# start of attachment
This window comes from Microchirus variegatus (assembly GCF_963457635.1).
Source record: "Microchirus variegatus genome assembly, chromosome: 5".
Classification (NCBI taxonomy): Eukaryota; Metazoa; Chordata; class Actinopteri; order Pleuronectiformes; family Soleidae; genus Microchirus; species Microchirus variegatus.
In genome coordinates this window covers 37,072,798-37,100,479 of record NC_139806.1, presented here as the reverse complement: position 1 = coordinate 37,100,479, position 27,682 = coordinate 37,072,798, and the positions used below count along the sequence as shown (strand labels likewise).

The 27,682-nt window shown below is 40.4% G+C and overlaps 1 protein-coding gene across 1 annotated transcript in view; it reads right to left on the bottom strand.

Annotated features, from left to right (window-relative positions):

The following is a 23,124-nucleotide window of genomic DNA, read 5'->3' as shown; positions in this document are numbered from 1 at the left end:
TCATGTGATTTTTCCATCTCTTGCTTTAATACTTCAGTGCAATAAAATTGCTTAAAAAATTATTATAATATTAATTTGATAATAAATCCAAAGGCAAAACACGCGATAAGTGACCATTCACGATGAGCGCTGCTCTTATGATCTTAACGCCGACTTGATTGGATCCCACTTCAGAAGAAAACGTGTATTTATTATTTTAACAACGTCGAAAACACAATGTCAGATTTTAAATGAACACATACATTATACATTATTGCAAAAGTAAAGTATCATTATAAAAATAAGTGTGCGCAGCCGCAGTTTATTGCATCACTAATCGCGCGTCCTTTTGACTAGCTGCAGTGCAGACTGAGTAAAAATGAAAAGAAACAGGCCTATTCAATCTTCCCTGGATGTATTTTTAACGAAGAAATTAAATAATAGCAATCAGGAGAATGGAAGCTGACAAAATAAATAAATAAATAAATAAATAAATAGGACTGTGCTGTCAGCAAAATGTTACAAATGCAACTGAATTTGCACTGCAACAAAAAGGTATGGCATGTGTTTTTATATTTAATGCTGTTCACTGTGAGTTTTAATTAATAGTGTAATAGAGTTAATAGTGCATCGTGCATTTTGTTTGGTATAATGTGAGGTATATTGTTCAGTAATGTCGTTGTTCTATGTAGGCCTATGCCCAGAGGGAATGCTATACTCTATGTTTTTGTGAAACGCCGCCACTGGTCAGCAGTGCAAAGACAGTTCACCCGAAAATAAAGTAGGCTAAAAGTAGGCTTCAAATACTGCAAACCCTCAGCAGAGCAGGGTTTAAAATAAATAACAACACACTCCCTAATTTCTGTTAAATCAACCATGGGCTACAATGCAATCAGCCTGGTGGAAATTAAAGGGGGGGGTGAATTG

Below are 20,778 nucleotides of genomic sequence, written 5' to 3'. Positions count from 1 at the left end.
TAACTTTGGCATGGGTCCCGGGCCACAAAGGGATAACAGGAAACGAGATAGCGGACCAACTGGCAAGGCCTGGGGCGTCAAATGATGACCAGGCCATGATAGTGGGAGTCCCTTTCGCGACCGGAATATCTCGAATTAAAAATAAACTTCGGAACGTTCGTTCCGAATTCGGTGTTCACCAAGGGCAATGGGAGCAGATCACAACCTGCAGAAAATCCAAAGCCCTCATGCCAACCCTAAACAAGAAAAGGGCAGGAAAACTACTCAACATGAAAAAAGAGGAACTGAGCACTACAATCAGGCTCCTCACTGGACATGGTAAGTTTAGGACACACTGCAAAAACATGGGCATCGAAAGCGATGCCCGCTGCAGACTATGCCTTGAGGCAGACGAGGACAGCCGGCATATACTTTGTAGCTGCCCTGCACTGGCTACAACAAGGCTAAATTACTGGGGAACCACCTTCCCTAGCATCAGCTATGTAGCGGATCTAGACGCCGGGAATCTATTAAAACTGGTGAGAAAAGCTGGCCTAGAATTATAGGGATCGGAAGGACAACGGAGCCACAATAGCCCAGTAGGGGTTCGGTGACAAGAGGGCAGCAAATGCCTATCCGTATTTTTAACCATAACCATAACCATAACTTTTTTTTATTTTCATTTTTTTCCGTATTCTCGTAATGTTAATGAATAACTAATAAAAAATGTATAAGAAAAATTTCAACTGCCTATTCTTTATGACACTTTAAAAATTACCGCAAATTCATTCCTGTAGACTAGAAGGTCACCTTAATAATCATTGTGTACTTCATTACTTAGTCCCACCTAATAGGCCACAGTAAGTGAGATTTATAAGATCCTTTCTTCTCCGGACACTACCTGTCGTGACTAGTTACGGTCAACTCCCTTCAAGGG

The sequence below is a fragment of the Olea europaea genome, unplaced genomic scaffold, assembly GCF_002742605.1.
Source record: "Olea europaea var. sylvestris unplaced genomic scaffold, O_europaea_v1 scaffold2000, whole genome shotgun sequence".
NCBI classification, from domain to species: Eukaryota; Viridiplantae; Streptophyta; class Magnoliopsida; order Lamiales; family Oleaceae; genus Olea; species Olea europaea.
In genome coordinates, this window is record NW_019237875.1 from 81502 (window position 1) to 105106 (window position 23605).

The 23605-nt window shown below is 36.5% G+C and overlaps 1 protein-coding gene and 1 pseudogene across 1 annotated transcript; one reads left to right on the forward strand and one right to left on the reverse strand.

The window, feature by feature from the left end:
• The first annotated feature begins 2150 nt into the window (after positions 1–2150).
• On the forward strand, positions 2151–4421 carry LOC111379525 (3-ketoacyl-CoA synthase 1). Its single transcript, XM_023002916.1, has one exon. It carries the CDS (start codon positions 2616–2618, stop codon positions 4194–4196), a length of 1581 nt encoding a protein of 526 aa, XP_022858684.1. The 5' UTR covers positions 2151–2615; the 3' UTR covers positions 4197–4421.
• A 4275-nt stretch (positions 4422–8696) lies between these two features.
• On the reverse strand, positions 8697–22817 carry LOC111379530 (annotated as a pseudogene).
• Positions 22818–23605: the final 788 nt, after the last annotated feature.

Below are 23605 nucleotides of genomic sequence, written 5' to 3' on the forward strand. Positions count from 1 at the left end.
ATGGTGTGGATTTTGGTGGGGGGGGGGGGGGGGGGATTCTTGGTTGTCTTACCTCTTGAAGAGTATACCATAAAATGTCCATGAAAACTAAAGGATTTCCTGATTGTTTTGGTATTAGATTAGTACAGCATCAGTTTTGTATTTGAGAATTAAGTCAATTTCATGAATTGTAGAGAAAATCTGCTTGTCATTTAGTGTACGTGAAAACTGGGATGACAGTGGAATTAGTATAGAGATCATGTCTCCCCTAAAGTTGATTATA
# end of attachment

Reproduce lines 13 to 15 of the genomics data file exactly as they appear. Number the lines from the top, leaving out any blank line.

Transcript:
NCBI classification, from domain to species: Eukaryota; Viridiplantae; Streptophyta; class Magnoliopsida; order Lamiales; family Oleaceae; genus Olea; species Olea europaea.
In genome coordinates, this window is record NW_019237875.1 from 81502 (window position 1) to 105106 (window position 23605).

The 23605-nt window shown below is 36.5% G+C and overlaps 1 protein-coding gene and 1 pseudogene across 1 annotated transcript; one reads left to right on the forward strand and one right to left on the reverse strand.